MO: I began drawing Trinadot in 2008 but didn’t begin posting it online in color until 2015. In the years leading up to the web launch I was drawing each issue and printing small runs for release at SPX. I was able to do three issues in three years but started losing steam by issue four. SPX is one of the most dense collections of talent in the American comic book industry and I would have to change, grow, and refresh my techniques of production and distribution if I was going to survive and keep going. As I made the transition to working freelance exclusively I had an opportunity to pitch myself for a Stela project and when they reviewed my links they discovered Trinadot and offered me a deal. It all depends on if Trinadot can get a following on their mobile platform.
PL: You are rereleasing Trinadot in colour. Why was it important to rerelease this tale in colour?
MO: As my first comic was a grayscale rhapsody and many of the manga I loved were too it seemed possible that I might stay black and white like those first few print issues. As I started shifting my process in issue four I had to ask myself what I ultimately wanted for Trinadot. Growing up, my birthday always fell on the theatrical release date of many classic Disney films and I would take my friends to see them in those huge opening-night crowds. So, if my goal for Trinadot is to one day be an animated feature film or series, I needed to see the comic as concept art as well. Now I work as a colorist for publishers like Stela, IDW, and Image and I’m adding more color and atmospheric effects to my arsenal. Issue five of Trinadot represents a new era of production which will include a lot of experience garnered from freelance work.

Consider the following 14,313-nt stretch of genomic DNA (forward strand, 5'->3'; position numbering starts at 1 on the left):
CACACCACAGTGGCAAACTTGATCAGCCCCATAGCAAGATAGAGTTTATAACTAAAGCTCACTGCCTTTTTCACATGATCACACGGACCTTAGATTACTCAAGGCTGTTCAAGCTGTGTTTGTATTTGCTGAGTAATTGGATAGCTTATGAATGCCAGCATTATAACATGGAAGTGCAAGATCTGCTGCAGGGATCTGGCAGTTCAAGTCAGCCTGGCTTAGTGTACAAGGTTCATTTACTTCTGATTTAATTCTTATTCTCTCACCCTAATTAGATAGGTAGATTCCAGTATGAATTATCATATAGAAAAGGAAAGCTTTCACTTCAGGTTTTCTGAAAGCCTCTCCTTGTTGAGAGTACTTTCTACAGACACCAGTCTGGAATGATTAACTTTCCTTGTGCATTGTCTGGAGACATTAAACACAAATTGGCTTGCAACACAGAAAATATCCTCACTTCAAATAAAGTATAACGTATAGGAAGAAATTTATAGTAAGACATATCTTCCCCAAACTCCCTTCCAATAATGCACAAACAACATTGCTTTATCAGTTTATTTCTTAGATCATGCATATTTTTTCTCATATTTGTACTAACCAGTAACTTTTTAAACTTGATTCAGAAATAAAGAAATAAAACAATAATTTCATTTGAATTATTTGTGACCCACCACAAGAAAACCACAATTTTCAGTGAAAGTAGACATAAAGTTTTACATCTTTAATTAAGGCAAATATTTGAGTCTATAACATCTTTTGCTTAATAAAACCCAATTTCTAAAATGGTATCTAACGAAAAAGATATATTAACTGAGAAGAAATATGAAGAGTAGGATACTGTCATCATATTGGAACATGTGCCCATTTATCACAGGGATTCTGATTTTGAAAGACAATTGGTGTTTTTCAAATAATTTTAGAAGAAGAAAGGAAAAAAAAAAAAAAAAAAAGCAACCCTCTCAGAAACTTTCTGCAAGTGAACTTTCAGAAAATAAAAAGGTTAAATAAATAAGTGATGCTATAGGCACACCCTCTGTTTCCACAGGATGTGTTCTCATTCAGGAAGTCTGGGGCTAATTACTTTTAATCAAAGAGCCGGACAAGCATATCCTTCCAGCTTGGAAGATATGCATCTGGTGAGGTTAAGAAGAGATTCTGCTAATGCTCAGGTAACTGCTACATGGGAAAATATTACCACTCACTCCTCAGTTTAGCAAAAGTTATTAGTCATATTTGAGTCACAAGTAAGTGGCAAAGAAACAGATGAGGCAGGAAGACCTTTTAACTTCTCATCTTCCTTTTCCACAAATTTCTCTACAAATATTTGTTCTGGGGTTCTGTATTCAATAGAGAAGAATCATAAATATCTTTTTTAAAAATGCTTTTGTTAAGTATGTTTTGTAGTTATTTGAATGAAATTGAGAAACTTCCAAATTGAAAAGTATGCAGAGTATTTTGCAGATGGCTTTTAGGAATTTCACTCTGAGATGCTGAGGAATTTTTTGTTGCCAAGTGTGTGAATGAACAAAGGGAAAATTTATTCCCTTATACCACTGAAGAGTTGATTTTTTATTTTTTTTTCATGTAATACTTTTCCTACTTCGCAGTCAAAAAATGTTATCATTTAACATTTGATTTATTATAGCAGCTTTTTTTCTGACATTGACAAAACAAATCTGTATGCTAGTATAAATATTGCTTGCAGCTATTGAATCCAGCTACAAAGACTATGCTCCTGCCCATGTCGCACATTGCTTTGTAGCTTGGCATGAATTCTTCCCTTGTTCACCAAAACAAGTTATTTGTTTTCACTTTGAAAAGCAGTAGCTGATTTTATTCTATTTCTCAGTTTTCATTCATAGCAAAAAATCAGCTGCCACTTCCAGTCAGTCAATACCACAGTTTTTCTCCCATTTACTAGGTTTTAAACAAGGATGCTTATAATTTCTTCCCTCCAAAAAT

PL: You’ve worked on Amazing Forest for IDW. How different was this from your self-publishing experience?
MO : Being published by IDW is fantastic! The creators of Amazing Forest, Ulises Farinas and Erick Freitas, the former who I am now in a relationship with, asked me what sort of story I was interested in drawing. They gave me a choice of 4 different tales and when I told them I liked reluctant heroes, cyborgs, and drawing women they came up with Ronnie the Robot. At that time it was slated to come out on Comixology via Monkeybrain Comics. After some time IDW picked the title up and the collected trade bears the cover Ulises drew of the character he created for me. In many ways Amazing Forest was a game changer. The obscurity of self-publishing can be a blessing, when you create for yourself with only your own heart defining the limits. Obscurity is a problem when trying to figure out how to get your story before the audience that wants, needs, and appreciates it.